Feelin’ the Bern in Perry

Clint ColeEditor
Feelin’ the Bern in Perry

On Tuesday, Quinnipiac Unniversity released the results of a poll showing that Vermont Sen. Bernie Sanders is leading the democratic race for president in Iowa with support from 49 percent of likely caucus goers while Hillary Clinton has 44 percent and Maryland Gov. Martin O’Malley has four percent.

One day earlier, on Monday, Sanders made a campaign stop in Perry where he held a town hall meeting and answered questions from some people in attendance, just like several candidates from both parties have already done.

As he commonly does, he preached about his campaign style and how he is doing it through a grass roots effort in his speech at the McCreary Community Building.

“At the end of the day, what I’ve always believed is most powerful is people talking to people just as we’re doing here right now,” said Sanders during his speech. “You ask me questions, if you end up liking what I say you’ll vote for me. If not, you won’t and that’s called American democracy and that’s pretty good.”

Sanders called his campaign style the “old-fashioned way.”

Sanders was introduced by Deb Marlin, a West Des Moines resident and former registered nurse who helped start a free clinic in Clarinda that is still there today. She talked about the importance of health care and that the Affordable Care Act needs to be built upon.

Just before taking questions from the public, Sanders talked about his ideas on health care, stating that the United States is the only major country on Earth that does not guarantee health care to all people as a right.

“Countries have different health care systems, but they are all together,” said Sanders. “They all have the common goal of guaranteeing health care to all of their people.”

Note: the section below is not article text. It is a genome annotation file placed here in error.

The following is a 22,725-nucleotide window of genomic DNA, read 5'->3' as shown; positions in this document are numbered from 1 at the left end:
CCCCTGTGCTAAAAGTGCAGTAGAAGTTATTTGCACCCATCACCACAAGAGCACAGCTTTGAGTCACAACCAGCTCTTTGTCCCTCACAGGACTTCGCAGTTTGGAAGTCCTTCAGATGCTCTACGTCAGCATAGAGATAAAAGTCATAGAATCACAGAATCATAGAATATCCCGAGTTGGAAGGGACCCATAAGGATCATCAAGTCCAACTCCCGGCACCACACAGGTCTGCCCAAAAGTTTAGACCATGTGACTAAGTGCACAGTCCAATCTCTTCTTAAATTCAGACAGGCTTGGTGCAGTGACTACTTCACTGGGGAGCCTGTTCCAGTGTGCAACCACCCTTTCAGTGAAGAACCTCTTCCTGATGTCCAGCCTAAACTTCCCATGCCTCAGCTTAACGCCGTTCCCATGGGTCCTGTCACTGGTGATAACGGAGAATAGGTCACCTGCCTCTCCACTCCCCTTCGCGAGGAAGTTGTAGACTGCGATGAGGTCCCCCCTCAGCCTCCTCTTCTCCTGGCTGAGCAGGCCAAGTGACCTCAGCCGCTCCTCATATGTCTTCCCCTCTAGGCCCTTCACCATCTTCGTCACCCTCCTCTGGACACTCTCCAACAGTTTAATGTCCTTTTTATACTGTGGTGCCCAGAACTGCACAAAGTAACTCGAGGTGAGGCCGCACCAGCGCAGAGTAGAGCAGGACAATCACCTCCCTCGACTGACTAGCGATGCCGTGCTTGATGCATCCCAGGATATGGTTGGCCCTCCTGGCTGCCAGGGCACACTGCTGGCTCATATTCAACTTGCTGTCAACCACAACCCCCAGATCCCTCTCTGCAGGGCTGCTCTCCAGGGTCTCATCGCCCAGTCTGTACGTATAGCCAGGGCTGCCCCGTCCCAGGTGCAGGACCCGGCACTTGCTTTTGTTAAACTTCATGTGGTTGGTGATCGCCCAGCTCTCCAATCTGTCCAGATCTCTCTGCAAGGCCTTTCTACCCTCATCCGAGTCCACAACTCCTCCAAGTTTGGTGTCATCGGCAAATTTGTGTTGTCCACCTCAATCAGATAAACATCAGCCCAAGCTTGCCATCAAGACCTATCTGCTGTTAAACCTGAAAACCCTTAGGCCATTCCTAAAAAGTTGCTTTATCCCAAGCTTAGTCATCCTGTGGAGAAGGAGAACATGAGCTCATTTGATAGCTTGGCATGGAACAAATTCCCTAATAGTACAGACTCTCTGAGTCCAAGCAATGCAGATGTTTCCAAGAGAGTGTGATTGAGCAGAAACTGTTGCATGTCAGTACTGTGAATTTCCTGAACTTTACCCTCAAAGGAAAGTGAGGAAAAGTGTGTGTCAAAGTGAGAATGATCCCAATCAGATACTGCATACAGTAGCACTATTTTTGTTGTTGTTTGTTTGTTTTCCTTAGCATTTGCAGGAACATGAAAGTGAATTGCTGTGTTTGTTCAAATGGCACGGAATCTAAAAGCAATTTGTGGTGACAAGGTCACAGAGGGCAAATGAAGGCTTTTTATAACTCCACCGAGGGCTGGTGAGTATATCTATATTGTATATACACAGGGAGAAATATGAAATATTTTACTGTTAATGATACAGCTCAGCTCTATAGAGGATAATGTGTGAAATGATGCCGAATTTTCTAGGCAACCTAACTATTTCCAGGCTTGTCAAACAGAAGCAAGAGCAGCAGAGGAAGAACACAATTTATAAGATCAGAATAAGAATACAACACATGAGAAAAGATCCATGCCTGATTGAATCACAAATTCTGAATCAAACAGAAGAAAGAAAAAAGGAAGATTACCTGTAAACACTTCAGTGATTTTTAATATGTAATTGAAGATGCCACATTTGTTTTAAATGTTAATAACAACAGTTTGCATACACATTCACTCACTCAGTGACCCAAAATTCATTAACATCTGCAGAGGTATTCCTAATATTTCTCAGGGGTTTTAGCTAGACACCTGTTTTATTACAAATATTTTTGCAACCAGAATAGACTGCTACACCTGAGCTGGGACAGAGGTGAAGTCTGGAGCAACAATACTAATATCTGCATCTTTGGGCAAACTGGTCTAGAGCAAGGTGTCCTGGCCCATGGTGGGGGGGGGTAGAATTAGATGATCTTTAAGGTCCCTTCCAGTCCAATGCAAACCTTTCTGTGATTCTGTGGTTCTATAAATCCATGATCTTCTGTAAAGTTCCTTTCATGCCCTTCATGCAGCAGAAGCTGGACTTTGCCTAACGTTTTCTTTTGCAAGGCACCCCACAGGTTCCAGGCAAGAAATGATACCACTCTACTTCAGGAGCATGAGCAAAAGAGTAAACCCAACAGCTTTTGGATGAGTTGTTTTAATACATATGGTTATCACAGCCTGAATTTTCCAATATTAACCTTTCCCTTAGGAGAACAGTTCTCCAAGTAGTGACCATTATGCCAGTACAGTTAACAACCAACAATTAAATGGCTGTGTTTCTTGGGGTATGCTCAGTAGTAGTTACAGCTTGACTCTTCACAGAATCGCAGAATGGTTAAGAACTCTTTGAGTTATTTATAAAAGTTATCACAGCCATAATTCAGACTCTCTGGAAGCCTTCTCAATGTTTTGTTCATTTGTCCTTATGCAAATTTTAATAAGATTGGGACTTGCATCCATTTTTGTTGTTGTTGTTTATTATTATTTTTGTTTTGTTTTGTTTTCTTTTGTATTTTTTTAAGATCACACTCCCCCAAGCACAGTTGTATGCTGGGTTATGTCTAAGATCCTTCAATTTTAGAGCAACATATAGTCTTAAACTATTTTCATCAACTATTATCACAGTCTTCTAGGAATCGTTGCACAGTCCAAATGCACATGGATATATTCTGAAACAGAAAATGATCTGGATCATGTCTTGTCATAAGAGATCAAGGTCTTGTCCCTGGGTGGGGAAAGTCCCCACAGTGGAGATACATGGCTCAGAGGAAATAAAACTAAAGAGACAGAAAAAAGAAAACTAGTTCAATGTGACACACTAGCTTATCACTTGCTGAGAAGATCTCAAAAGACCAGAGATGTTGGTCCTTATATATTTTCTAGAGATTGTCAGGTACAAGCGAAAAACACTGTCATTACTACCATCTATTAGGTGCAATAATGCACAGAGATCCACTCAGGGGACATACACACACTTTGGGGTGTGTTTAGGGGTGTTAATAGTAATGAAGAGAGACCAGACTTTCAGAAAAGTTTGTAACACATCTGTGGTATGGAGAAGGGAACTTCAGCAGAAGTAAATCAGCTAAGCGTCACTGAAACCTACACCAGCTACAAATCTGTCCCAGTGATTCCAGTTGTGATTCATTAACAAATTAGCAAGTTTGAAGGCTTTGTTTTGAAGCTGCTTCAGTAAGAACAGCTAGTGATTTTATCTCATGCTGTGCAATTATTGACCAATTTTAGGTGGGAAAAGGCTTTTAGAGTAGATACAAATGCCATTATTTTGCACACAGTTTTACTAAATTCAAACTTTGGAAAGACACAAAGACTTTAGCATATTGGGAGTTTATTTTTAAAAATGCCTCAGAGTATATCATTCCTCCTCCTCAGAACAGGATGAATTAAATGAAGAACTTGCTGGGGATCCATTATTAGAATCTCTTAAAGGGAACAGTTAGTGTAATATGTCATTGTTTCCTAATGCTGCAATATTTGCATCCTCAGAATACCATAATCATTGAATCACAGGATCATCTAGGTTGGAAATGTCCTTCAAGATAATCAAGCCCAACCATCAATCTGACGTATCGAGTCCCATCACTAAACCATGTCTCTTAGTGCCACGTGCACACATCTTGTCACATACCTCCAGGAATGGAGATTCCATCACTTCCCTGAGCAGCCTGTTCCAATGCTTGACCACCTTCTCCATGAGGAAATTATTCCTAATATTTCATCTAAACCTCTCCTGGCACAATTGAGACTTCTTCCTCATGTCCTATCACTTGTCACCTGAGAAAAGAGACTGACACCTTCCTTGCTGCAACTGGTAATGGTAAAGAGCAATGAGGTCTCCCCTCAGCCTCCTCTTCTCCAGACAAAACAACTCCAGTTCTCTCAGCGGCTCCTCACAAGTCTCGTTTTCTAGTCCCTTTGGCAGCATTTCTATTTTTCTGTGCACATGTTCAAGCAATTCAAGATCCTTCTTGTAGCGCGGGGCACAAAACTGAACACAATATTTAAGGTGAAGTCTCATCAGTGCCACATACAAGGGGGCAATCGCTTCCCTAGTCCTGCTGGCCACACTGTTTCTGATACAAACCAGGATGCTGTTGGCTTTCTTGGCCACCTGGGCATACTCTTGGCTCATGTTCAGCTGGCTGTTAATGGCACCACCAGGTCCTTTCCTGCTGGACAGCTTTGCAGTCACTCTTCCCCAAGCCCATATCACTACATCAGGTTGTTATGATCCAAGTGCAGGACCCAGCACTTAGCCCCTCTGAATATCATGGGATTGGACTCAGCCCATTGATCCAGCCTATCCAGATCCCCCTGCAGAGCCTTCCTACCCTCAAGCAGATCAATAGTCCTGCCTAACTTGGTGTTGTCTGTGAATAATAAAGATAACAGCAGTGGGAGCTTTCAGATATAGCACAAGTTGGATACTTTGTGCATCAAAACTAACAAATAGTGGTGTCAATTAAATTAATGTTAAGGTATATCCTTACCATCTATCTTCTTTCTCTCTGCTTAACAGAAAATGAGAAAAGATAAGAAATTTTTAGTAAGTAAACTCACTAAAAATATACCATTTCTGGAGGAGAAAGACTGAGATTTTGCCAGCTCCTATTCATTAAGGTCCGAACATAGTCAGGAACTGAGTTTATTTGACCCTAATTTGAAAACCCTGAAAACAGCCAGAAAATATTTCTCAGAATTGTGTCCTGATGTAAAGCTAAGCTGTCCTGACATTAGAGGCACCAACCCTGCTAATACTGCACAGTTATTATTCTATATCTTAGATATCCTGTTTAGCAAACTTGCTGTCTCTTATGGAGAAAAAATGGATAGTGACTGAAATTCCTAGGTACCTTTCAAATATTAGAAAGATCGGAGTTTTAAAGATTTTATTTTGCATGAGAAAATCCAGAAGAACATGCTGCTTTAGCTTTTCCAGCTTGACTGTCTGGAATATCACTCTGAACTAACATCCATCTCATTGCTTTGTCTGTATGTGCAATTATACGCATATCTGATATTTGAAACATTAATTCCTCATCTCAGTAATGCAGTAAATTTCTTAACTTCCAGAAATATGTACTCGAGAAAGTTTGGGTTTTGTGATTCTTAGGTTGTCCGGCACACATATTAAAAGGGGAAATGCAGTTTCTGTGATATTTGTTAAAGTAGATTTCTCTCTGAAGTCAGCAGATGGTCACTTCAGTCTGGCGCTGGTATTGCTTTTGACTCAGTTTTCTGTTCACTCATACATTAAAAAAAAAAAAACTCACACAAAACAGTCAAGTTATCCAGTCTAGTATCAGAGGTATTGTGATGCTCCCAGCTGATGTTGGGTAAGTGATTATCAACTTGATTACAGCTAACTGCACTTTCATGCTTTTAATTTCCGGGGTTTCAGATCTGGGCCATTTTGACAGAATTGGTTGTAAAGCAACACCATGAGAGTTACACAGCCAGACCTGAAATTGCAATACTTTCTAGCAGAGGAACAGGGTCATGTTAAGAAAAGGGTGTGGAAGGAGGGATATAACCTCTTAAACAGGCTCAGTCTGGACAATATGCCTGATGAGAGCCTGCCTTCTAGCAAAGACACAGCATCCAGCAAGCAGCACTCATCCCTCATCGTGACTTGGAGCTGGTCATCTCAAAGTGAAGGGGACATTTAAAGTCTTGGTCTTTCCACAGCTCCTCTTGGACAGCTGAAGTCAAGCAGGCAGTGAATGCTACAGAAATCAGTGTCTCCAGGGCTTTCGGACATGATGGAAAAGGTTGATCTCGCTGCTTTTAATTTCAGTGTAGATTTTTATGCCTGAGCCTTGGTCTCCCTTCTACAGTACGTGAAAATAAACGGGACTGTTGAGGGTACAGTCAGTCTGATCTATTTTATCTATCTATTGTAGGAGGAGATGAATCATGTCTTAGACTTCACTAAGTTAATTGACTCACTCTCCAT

He said that despite the ACA, the United States still has 29 million people without any health insurance and even more who are under insured.

“One of my very important goals as president is to have us join the rest of the industrialized world, guarantee health care for all people, control prescription drug costs,” said Sanders. “And the best way to do that is through a medicare-for-all, single-payer program.”

After speaking for about 45 minutes, Sanders opened the floor and took questions from five citizens at the meeting in Perry.

One of the questions he took was about the most recent War in Iraq.

“I think it is fair to say that the war in Iraq was the worst foreign policy disaster in the history of the United States,” said Sanders. “I listened very closely to what President (George W.) Bush and Dick Cheney and Rumsfeld and others were saying and… I voted against the war in Iraq.”

He mentioned that this is an area that he and Clinton differ on, saying that she voted for the war in Iraq.

He said that the United States can not and should not do military action alone.

“In terms of ISIS, it seems to me that our goal should be to crush and destroy this barbaric organization, but we have got to do it in coalition with countries all over the world. I will do my best to make sure that our young men and women in the military do not get involved in a never-ending, perpetual war in the quagmire of the middle east.”

One citizen, who said he is a member of the UAW asked what Sanders would do with the check if one of the unions wanted to donate $50,000 to his campaign.

Sanders talks strongly of reforming campaign financing and said he will not form a super PAC to take large donations from wealthy people.

“At this particular point, if unions and union members want to chip in a little bit to help out through their unions I’m not going to reject that,” said Sanders. “The nurses are already doing that.”

Iowa’s first-in-the-nation caucuses are on Monday, Feb. 1.